Why Rogue One is a Triumph for the Star Wars Universe

Rogue-One-Star-Wars

 

Earlier this year, I wrote this piece, in which I laid out my fears about the new Star Wars spin-off film Rogue One.

At that point my concern was not that there were re-shoots – re-shoots of tentpole films are now so common they are actually built into the shooting and special effects schedule.

Rather, my concern was the rumored reason for the re-shoots – that the cut delivered by director Gareth Edwards was “too dark” and “too much like a war movie” for a Disney-owned family-friendly Star Wars movies which, by its very nature, is designed to sell action figures and video games to children.

My fear was that, in purportedly turning its back on a darker tone and more adult themes, Disney was setting a terrible precedent for its expanded Star Wars franchise – boxing themselves into more re-treads a la The Force Awakens.

Light spoilers below. DO NOT READ if you have not yet seen Rogue One.

 

 

 

 

 

 

 

 

 

 

 

 

 

 

I shouldn’t have worried.

A truism of the current Hollywood studio structure is that, as blockbuster-, sequel- and re-boot-centric as it is, the people actually in charge at Disney (here, Kathleen Kennedy) are very smart.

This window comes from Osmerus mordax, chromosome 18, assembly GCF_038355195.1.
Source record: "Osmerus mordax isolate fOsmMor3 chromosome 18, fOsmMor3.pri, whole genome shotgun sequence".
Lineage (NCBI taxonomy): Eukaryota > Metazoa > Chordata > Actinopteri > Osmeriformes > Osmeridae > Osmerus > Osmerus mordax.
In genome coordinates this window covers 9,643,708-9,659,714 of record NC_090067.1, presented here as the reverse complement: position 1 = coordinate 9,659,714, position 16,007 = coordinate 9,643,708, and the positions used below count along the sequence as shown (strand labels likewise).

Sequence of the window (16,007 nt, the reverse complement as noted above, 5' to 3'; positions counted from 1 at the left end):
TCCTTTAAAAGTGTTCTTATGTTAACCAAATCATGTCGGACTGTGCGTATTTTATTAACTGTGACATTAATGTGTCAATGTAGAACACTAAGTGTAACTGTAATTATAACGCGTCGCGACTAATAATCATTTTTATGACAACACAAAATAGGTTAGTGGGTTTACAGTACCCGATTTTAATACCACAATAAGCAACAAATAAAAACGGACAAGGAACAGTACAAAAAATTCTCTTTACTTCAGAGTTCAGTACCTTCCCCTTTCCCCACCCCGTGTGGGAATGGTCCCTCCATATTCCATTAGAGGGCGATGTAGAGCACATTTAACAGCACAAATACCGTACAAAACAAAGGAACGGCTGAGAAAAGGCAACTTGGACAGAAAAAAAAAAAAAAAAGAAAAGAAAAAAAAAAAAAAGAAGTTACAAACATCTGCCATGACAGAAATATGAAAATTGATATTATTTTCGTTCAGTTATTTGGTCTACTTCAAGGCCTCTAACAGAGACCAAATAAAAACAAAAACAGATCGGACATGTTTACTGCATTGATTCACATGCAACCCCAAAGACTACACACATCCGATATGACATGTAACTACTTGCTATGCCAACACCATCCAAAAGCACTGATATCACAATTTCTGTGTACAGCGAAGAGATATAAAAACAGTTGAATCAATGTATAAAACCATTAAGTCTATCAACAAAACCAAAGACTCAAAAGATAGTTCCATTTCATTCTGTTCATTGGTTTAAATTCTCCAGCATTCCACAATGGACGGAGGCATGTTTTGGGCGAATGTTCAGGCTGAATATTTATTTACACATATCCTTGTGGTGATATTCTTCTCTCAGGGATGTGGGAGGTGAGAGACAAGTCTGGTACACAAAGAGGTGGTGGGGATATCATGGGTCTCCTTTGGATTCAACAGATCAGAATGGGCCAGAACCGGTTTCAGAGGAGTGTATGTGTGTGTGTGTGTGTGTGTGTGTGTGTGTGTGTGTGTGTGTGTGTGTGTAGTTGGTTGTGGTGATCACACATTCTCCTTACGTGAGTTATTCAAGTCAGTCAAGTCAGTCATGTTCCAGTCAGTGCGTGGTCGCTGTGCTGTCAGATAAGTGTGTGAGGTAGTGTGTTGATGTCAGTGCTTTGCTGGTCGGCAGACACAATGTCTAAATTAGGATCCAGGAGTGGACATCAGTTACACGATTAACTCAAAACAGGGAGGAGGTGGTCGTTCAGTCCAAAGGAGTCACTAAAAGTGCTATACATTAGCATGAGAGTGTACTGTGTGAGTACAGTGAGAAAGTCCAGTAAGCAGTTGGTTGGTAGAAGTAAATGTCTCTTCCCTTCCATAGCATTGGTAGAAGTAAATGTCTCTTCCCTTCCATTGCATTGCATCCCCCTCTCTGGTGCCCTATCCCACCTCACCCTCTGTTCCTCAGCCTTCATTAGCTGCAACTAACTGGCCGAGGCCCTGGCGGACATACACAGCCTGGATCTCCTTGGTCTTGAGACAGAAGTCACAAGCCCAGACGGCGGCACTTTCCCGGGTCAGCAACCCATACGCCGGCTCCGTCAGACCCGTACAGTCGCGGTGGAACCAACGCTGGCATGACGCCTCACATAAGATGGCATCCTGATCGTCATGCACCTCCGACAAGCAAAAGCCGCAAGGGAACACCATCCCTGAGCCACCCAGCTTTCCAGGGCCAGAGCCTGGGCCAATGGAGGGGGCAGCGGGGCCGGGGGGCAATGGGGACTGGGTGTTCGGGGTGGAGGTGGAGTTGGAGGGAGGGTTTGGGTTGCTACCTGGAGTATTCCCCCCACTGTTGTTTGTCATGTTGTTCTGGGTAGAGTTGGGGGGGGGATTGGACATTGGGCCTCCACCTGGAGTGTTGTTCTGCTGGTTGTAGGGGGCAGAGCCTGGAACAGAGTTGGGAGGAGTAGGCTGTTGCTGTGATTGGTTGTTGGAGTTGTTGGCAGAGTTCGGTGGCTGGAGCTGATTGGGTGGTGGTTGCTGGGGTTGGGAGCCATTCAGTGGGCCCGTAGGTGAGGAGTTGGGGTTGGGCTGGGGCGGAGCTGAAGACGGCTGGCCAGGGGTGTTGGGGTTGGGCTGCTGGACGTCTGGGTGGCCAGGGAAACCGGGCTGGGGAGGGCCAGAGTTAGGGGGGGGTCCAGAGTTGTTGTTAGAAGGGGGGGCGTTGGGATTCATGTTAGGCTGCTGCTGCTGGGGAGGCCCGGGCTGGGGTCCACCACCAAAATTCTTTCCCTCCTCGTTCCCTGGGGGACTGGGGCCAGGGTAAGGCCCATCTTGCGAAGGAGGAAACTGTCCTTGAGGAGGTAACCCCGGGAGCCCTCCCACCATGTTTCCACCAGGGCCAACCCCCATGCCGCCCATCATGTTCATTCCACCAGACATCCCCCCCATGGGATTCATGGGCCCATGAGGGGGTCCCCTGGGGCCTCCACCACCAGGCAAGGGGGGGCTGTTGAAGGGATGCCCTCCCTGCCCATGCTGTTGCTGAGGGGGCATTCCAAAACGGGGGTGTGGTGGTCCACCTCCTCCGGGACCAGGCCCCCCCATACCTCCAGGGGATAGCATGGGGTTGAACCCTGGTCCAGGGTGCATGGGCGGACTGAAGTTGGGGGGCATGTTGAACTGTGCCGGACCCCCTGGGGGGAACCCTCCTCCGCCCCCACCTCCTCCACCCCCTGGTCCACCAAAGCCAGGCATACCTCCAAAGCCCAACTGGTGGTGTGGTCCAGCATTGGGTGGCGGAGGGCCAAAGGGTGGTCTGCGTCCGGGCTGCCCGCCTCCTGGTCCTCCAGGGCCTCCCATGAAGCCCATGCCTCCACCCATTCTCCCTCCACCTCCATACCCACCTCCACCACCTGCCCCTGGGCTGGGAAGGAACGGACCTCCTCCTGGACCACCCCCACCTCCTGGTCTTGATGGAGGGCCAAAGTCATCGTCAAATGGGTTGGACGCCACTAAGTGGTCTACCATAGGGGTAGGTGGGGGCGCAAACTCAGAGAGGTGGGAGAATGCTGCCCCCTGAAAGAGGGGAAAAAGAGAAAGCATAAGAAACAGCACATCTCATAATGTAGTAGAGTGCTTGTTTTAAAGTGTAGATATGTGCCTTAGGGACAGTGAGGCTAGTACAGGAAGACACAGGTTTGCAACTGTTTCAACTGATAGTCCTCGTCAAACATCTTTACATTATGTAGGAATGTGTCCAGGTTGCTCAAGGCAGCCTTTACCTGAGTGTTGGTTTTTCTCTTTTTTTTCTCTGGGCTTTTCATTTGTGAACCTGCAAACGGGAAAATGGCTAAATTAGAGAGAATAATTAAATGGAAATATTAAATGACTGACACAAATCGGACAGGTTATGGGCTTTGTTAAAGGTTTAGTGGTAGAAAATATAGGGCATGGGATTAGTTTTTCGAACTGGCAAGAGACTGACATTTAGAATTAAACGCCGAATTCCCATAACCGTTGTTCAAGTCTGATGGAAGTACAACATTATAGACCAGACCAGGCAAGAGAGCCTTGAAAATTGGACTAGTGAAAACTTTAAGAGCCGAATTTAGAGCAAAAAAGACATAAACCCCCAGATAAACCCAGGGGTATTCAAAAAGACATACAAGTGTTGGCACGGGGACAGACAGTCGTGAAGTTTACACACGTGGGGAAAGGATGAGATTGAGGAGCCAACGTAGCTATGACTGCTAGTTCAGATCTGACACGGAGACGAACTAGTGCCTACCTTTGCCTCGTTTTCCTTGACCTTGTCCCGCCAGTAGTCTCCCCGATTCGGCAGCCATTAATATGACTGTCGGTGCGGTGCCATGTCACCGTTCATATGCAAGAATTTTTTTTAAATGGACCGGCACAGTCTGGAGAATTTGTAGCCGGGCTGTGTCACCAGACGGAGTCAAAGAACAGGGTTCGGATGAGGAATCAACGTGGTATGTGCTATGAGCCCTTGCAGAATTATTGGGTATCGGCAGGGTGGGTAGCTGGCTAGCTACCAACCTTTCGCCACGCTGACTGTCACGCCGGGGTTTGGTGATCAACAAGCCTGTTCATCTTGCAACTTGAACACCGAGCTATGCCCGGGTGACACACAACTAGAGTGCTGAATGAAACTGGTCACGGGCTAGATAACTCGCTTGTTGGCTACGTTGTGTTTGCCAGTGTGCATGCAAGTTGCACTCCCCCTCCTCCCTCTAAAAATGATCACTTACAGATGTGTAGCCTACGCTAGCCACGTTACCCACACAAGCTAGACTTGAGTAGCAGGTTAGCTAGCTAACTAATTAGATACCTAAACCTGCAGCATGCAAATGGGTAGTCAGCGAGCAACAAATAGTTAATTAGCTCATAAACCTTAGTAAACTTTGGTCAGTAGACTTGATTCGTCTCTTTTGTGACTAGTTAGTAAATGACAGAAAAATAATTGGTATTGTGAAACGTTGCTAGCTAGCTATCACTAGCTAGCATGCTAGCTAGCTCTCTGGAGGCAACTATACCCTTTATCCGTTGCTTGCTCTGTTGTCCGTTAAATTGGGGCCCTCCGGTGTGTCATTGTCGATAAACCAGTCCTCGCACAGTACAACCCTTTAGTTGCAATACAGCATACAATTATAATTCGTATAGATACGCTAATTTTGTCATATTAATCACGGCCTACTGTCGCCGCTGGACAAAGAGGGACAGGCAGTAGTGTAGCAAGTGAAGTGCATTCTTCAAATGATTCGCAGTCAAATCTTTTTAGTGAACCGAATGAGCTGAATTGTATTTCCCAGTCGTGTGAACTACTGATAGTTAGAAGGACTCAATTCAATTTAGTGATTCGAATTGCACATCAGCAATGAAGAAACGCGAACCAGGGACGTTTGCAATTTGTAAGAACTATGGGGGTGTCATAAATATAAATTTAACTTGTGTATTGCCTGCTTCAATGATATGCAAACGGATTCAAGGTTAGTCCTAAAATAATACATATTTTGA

Last year’s The Force Awakens accomplished its primary mission: to erase the bad taste of the prequels and get people actually excited about Star Wars movies again.

To me: the one goal of Rogue One was to expand the canon of acceptable stories.

As the 8th movie in the franchise so far, it’s the first one that does not revolve around the Skywalker family.

As such – and because it’s a one-off filler movie not directly in continuity with Episodes VII-IX, it was the first (and best) chance Disney had to expand the brand by daring to do something different within the Star Wars universe.

To me (and many others) it did just this, and delivered. In spades.

While it has elements of humor and far more cameos from familiar faces than I expected, this film showed exactly what I wanted to see given the plot – the story of the small group of rebels charged with stealing the Death Star plans that Princess Leia hid in R2D2 in the opening minutes of the original Star Wars.

Rogue One is visceral, violent, and shockingly bleak, even as it ends on the theme of a new hope.

While not a brand pivot for Star Wars, it represents a brilliant case study in brand extension.

I’m happy to admit I was wrong in my post in June. Then, I wrote,

“In nixing an (appropriately) original, darker and (most importantly) original Rogue One so early, Disney is sabotaging the long-term potential of the Star Wars brand itself.”

They did not, in fact nix any of the above.

By effectively telling a self-contained, violent story with all new characters, Disney vastly expanded the possibilities for dozens of smaller, off-beat Star Wars universe stories to come.

I’m happy to say I – and many others – will await them eagerly.

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